With hypnotic hips and unusual collaborations, Bindu Bolar promises to make you a fusion belly dance pro in six days
Belly dancers around the world have honoured her with the title Tribal Ballerina, or ‘Tribalina’, and she has more than 11 years of professional dancing to her name. But Mangalore-native and founder of Lights Camera Dance studio, Bindu Bolar won’t be taking your run-of-the-mill hip-shaking workshop in Chennai this weekend — she’ll be teaching Tribal Fusion Belly Dance. It’s described as the marriage between Classical Oriental belly dance, with significant Egyptian roots, and tribal influences, which takes inspiration from rural Rajasthani, American-Indian, Algerian and Balkan communities. And though Bolar only started traditional belly dancing in 2008, she delved into this style a year later. “I find the fusion of styles exciting. Sensual swings of the hips are complemented by powerful, animal-like movements, and urban touches of popping and locking also come through,” she says.
According to fitness instructor Ruby Hussain, who stopped her belly dancing classes roughly seven years ago due to the lack of interest, “belly dancing is perfect for the Indian woman’s body type.” And Bolar’s six-hour workshop, brought to the city by Aparnaa Nagesh of High Kicks, in Chennai aims to rekindle that interest. She will teach students to move different parts of their bodies separately, to learn techniques, which will then be choreographed and pieced together to form short routines. “I hope these workshops will inspire people to continue learning an art form this unique and beautiful, because you won’t find this style anywhere else in the city,” assures Bolar.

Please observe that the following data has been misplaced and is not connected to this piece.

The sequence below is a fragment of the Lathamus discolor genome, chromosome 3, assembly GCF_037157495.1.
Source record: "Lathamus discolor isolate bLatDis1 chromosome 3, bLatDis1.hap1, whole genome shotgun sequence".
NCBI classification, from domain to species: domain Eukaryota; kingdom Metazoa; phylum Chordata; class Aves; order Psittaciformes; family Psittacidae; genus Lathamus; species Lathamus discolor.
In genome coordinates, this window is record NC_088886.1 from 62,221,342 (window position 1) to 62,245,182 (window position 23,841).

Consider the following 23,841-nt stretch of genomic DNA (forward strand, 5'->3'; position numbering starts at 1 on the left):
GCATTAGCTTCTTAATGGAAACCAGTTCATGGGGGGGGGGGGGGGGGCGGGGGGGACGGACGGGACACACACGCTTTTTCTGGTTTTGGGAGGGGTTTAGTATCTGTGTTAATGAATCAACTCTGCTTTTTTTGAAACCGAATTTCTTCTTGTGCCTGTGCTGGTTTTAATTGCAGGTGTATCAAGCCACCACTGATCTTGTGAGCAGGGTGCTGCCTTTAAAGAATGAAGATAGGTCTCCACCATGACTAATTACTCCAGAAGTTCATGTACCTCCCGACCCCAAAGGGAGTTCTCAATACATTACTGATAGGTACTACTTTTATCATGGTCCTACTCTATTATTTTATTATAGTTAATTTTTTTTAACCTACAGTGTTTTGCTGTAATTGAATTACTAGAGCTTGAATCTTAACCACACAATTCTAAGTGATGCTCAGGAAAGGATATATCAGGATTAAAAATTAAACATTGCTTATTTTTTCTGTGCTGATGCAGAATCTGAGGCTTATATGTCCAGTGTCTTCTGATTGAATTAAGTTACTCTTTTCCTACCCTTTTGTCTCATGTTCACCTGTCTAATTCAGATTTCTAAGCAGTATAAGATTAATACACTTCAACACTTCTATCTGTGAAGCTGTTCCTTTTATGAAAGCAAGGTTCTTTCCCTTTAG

Though dancing since the age of three, and trained in salsa, hip-hop, jive and the Lucknowi gharana of Kathak, Bolar insists that it’s the combination and influence of these styles in Classical Oriental belly dance that make Tribal Fusion Belly Dance so unique. “Everyone’s body structure is different, so the presentation of dance will also be different. That’s why Tribal Fusion Belly dance is so interesting, because the artiste is free to mix her own signature moves to recreate and reinterpret traditional belly dancing,” explains Bolar, who has represented India in multiple American belly dancing festivals, including the prestigious Tribal Fest. Crowned as The Most HipNotic Belly Dancer at Hip-Nosis’13 and appeared as a judge on Channel V’s India Fest, Bolar’s aim is to continue learning and teaching in the US and in India.
At the Danzza Institute of Modern Dance on June 27-28. Workshop fee: `3,000 per person. Details: 9840317186
— Sakshi Kaushik